Salt is on the tip of everyone’s tongue and this, we’re finding, may be a big problem. When the Mayor of New York City, Michael Bloomberg, announced a health initiative to reduce sodium in prepared foods by 2015, reports suggested that lowered sodium levels could prevent 100,000 deaths a year, save $3.21 billion dollars in health-care expenses, and reduce cases of high blood pressure and cardiovascular diseases—a number that will continue to climb with rising obesity rates.
While Bloomberg’s motion may have only been a voluntary movement, it has sparked a lively debate around sodium reduction at all levels of the food production chain. Pro-salt advocates argue that salt reduction may cause unknown health risks, but it seems like the loudest line of defense, as in many hotly debated food issues, is not the concern for consumers’ well-being but for their taste preference. And businesses with much at stake like Cargill and Kellogg argue that low sodium variations will simply be unacceptable to the American palate. That may just be the initial truth: For most people, flavor controls their eating choices. If foods aren’t advertised as harmful to their health, many see no reason to change habits. Unless—that is—one truly calculates how much salt Americans consume and how it affects the body.
Sodium Levels Rising
It’s been reported that Americans on average eat 3,436 mg of sodium a day, almost 50 percent more than the recommended 2,300 mg allotment. Eating beyond the limit has truly become a public concern because the habit affects so many. But who’s the culprit of this over-salting craze? It’s not the shaker on the counter (which has over 2,300 mg of sodium in one tablespoon) but the can of soup in the cupboard. On average, five percent of sodium is added to people’s diet while cooking and 6 percent while eating—with 12 percent from natural sources, and 77 percent from prepared foods. And it’s in this last scenario that salt is most misused.
Barb Stuckey, Executive VP of Marketing at Mattson, says for many shelf-stable favorites, salt is unnecessary for preservation and added to “extend the taste of ingredients, like chicken and vegetables. A little bit of salt,” she says, “a lot of bang for your buck.” And more importantly, she adds, the amount used for these benefits “simply keeps creeping up over time.”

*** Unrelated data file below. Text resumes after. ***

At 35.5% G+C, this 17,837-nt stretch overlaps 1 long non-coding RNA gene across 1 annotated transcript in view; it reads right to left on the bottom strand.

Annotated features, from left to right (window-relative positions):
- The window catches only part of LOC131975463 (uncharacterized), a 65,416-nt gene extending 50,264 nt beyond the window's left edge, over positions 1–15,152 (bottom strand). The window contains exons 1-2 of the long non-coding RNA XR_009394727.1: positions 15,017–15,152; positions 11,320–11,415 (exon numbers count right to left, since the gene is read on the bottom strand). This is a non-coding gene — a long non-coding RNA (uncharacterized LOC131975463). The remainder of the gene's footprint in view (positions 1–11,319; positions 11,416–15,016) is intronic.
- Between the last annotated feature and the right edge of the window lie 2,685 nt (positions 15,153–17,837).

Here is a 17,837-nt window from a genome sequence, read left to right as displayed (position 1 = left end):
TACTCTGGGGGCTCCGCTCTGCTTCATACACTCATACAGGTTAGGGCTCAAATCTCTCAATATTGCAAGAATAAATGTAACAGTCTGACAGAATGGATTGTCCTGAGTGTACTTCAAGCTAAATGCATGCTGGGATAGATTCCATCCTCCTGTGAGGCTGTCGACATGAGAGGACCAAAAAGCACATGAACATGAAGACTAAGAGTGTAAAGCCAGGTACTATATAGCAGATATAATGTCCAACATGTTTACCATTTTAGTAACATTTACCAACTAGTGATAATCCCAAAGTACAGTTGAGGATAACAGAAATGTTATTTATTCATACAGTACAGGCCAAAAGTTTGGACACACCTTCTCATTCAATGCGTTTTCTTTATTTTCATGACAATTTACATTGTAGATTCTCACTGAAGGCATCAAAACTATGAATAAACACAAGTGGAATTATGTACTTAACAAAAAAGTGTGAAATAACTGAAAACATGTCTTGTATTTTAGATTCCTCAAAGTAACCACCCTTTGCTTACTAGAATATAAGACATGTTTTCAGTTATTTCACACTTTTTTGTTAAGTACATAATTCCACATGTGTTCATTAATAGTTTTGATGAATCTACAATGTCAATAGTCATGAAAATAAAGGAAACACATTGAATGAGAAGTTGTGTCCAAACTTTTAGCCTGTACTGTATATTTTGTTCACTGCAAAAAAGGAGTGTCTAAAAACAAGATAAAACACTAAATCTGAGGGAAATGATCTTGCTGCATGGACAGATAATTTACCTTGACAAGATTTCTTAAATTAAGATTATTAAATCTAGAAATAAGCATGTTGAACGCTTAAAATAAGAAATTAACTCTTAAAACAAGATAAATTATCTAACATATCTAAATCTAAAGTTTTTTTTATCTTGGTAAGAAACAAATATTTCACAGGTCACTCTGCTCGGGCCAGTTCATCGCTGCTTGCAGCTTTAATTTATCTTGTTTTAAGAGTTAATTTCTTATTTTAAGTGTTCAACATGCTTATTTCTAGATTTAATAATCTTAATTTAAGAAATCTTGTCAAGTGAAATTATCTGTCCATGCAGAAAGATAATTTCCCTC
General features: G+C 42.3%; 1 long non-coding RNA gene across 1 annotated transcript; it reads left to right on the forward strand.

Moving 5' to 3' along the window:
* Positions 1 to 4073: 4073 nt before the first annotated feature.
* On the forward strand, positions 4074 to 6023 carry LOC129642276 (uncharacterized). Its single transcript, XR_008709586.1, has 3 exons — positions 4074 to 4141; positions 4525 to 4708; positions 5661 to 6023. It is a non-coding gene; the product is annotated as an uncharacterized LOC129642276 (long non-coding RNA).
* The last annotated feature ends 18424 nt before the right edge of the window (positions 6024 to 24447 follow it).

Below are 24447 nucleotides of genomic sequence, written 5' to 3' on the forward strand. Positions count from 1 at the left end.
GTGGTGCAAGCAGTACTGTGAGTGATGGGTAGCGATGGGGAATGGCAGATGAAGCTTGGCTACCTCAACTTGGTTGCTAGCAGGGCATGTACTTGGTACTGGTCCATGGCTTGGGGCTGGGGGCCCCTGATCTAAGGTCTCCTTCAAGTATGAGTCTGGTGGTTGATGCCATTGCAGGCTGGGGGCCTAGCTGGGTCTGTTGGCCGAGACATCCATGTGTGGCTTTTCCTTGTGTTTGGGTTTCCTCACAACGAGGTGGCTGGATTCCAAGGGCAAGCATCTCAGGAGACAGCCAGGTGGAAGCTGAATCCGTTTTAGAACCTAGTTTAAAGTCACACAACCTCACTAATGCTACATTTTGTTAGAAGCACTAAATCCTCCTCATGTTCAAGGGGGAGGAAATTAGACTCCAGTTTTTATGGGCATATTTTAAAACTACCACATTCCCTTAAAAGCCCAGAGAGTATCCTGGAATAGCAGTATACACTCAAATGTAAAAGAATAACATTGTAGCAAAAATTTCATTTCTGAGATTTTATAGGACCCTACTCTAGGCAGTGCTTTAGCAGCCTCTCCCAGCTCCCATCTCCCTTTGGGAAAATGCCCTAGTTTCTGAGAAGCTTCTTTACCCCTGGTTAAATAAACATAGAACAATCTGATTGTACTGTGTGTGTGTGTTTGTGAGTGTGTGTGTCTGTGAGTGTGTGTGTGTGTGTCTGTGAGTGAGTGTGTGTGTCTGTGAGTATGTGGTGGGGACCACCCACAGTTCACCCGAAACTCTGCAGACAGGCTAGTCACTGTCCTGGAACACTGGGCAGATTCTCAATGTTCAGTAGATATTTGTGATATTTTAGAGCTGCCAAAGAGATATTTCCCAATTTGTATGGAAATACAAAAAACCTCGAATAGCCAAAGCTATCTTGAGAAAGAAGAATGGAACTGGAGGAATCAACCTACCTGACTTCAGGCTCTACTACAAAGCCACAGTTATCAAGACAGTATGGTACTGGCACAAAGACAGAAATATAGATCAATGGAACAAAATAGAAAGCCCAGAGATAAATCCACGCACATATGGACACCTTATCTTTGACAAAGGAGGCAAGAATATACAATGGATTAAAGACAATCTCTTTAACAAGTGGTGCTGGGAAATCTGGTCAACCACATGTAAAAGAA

The answer to over-salting seems simple: Follow Mayor Bloomberg’s plan, reduce salt in most processed foods, and better yet, avoid processed foods altogether.
The problem willing manufacturers face when attempting to lower sodium content, is that the flavor consumers desire is not food enhanced by salt, but the salt itself. Taste experiments prove to be too minimal, too flat to be effective or equally unhealthy due to rising levels of fat and sugar. But what happens if we shift our focus? What if we stop trying to recreate the taste of salt and, with an array of thoughtful techniques and spices, turn our attention back to the food itself—the true star of the operation?
The answer lies in manufacturers who are producing foods with more creativity and nutritional value. In one such case, a pickle man has found a fresh palette of tastes and textures that make his products—Rick’s Picks—an attractive alternative to the salt superpower. Rick Field started experimenting with an encyclopedia of spices, herbs, and surprises like dried cherries, while making his first line of Rick’s Picks. He discovered lively combinations and unintentionally landed on a culinary anomaly: the low sodium preserve. “I realized how well citrus notes worked on the palate, especially with beets, and that these combinations brightened the flavor the same way salt does.” His low sodium pickles are not only defying consumer expectations but also they are winning their praises. Salt still plays an important part in some of Rick’s Picks products but Field remains mindful of the public health debate around sodium. It stands as proof that anyone, even a pickle maker, can lower salt by employing thoughtful practices and “more healthful, more nuanced, and more interesting ingredients.”
Small companies like Earth and Vine and Mendocino Mustard produce complex condiments (including Mango Tequila Jalapeno Grill Sauce and Hot and Sweet mustard) without the high sodium content. And San Francisco chefs–like Boulettes Larder’s Amaryll Schwertner and Pasta Gina’s Giovenina Basso-Ginsberg–have kicked the salt from their staple commercial items, like chicken stock and roasted vegetables. “I found that without salt,” Schwertner says, “you actually taste the purity of the chicken and the complexity of the mirepoix, and it gives people the option to add the salt at home, if they want.”
These low sodium crusaders have proven that an over-salted state can be reversed without sacrificing taste and convenience. It simply requires a redefinition of flavor. “When people talk about seasoning,” Schwertner says, “they are talking about salt. But to me, it means using spices, vegetables, and protein. It means not limiting the palate and not loosing a world of flavor.”
And while the products may cost more upfront, their value comes with benefits not listed on the grocery bill. Food becomes richer and bodies become healthier, when we rely on our own kitchens (small or commercial) instead of the complicated maze of politics and insurance companies to curb our health problems.